I was sort of hoping that this post would write itself after I announced the topic. Alas, it didn’t, so here I am trying to motivate myself to write it.
Disclaimer: This is not a one-size-fits-all post. All kids are different and are motivated by different things. In addition, teens are not motivated by the same things that motivate toddlers (although mine still like stickers on their school papers if all the questions are correct and they’re neat). But, here are a few ideas to try that may not have crossed your radar yet.
Remember that we talked about setting up schedules for our kids last week? (Click here if your memory is like mine!) Well, after you’ve figured out how much time each subject should take (approximately; you may need to make some adjustments), do your teaching for a particular subject, then set the timer for the alloted amount of time. Even kids who can’t tell time well can see that they have 20 minutes or 5 minutes left. One of my girls liked to play beat the timer with her own stats. She kept a log of how long each thing took her each day, then tried to beat that time by even a minute each day (it worked for a while at least!).
2. Sticker Chart
Make a chart for each kid and let them add a sticker either for every subject they finish on time (or early) each day, or add a sticker for each day that they finish all of their subjects on time or early. When the chart is full, dole out a reward that was previously agreed upon.
3. Reward Punch Card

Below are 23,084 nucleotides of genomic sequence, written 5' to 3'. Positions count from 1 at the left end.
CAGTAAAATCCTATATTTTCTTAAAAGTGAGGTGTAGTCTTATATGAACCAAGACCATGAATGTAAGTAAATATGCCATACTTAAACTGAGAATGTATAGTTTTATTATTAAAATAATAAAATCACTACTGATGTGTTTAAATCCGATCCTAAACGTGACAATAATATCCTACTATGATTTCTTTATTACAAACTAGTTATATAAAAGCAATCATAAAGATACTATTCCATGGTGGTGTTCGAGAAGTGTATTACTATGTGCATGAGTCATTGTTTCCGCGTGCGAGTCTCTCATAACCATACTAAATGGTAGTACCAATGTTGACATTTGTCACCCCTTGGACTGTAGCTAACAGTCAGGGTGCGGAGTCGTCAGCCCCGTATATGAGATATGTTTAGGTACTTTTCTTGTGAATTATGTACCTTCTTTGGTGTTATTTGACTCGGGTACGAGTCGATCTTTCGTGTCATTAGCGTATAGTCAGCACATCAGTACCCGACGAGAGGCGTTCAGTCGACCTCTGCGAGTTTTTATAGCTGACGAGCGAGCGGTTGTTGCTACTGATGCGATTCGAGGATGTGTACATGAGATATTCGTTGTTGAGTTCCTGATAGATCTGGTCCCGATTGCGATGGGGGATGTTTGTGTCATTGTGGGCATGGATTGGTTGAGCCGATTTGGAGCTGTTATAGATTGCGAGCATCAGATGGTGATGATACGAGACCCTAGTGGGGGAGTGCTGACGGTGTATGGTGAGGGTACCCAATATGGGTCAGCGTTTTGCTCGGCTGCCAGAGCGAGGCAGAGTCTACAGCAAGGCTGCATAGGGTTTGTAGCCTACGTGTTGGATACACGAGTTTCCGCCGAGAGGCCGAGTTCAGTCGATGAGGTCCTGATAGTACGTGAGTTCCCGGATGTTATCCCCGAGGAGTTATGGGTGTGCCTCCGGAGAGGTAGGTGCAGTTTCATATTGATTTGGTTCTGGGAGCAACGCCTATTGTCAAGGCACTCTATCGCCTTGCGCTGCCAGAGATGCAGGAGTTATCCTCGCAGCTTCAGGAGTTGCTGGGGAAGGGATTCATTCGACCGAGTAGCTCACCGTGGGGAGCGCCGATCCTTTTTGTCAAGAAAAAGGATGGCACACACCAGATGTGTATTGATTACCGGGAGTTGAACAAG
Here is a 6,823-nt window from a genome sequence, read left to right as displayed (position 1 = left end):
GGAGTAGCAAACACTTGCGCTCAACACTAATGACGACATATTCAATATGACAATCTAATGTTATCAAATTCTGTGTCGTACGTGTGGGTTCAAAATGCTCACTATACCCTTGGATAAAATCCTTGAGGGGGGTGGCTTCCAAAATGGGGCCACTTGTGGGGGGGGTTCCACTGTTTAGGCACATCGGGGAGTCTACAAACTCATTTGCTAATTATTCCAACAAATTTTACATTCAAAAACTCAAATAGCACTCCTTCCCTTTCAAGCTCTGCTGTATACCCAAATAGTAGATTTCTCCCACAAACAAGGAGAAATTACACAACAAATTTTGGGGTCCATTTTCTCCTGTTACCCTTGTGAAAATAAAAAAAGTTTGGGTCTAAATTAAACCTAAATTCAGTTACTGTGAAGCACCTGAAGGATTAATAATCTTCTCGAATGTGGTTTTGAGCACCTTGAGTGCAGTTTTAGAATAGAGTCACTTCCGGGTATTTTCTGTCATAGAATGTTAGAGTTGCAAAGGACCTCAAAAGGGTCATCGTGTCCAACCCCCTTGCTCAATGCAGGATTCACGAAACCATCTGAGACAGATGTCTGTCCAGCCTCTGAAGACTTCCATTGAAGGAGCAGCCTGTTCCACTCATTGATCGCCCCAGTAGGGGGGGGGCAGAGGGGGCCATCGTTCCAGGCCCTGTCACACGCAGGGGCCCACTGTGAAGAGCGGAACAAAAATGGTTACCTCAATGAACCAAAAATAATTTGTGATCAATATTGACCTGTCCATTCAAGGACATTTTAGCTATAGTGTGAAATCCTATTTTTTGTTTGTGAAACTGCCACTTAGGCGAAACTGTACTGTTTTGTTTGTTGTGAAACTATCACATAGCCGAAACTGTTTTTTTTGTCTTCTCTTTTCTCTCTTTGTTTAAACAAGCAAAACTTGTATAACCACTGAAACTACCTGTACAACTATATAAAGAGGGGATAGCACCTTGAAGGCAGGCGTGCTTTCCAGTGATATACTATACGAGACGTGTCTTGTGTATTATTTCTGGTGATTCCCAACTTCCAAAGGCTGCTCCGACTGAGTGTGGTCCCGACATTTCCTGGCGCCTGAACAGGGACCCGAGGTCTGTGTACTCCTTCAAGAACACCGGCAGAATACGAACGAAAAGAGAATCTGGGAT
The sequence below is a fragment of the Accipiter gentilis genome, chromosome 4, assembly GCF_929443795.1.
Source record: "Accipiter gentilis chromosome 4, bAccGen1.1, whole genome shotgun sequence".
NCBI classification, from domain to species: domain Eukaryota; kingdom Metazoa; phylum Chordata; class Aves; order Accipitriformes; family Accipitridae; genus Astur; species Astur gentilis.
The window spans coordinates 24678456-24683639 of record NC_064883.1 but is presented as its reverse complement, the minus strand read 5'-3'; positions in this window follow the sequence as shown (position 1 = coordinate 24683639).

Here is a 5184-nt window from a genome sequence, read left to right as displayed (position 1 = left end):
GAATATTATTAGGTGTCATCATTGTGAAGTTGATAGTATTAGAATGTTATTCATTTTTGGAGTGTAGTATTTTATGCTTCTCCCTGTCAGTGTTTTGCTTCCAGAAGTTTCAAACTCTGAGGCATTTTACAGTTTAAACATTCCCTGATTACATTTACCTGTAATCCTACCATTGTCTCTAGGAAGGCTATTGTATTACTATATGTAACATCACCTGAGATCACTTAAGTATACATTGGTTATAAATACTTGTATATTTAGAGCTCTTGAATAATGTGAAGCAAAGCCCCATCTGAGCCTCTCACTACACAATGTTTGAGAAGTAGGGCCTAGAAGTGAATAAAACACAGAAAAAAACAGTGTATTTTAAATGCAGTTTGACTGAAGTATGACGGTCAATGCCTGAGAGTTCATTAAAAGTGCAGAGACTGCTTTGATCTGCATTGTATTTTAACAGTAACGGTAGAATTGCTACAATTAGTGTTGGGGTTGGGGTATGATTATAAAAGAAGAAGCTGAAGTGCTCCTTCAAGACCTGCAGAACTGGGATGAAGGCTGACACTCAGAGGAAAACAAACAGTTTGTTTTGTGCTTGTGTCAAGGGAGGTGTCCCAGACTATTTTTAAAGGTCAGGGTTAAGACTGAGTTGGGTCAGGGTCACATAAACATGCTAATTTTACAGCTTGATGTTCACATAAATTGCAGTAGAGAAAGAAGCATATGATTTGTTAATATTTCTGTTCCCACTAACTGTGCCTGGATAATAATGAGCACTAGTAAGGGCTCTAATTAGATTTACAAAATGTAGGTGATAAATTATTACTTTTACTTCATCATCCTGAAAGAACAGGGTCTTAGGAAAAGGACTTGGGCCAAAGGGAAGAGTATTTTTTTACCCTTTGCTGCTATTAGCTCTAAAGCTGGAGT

This is the same principle as the sticker chart. I found little cards (labeled good behavior or something) at our local education store and punched a hole for each day of EXCEPTIONAL behavior. Not just good behavior, which was expected, but over and above that. When the card was completely punched out, I took them to Claire’s to pick out a small reward. Obviously, you’ll have to think of a different reward for your boys or tomboys. 🙂 Exceptional behavior was defined as finishing school work on time, no whining or pouting, getting along with sister, and being cheerful. Make it work for you; every family has different expectations and needs.
4. Additional Computer or TV Time
For our media-savvy kids, additional computer or TV time may be an incentive to finish school work early. This is especially useful if you currently have time limits for media usage. Finishing school work early could earn additional time, but be sure to write out the expectations and the rewards clearly so everyone’s on the same page.
5. Praise from You and Dad
This may seem obvious, but I know I am often guilty of forgetting to praise my kids for a job well done, or even for a good effort. When we’re with them day in and day out, school gets to be routine. We need to remember to praise our blessings for a job well done (as well as a good effort) on a regular basis. Our kids are sponges and soak up those important words! It’s important for Dad to get in on the schoolwork praise as well. Leave tests and other papers at Dad’s spot at the kitchen table so he can be involved, too.
Q4U: What are your best kid-motivation tips? I know I haven’t covered everything and I sure don’t have all of the answers!
Be sure to visit my fellow bloggers on the blog hop:
10 days of socialization for mom | The Homeschool Chick
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10 days of large families | Chocolate on My Cranium
10 days of special needs | Special Needs Homeschooling
10 days of struggling learners | Homeschooling the Chaotic Family
10 days of homeschooling girls | Homegrown Mom
10 days of homeschool enrichment | Confessions of a Homeschooler
10 days of building a spiritual legacy | Mommy Missions
10 days of frugal homeschooling |The Happy Housewife
10 days of Charlotte Mason | Our Journey Westward
10 days of unschooling | Homeschooling Belle
10 days of organization | Confessions of an Organized Homeschool Mom
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10 days of homeschooling boys | The Tie That Binds Us
10 days of homeschooling Montessori | Fruit in Season
10 days of preschool | Delightful Learning
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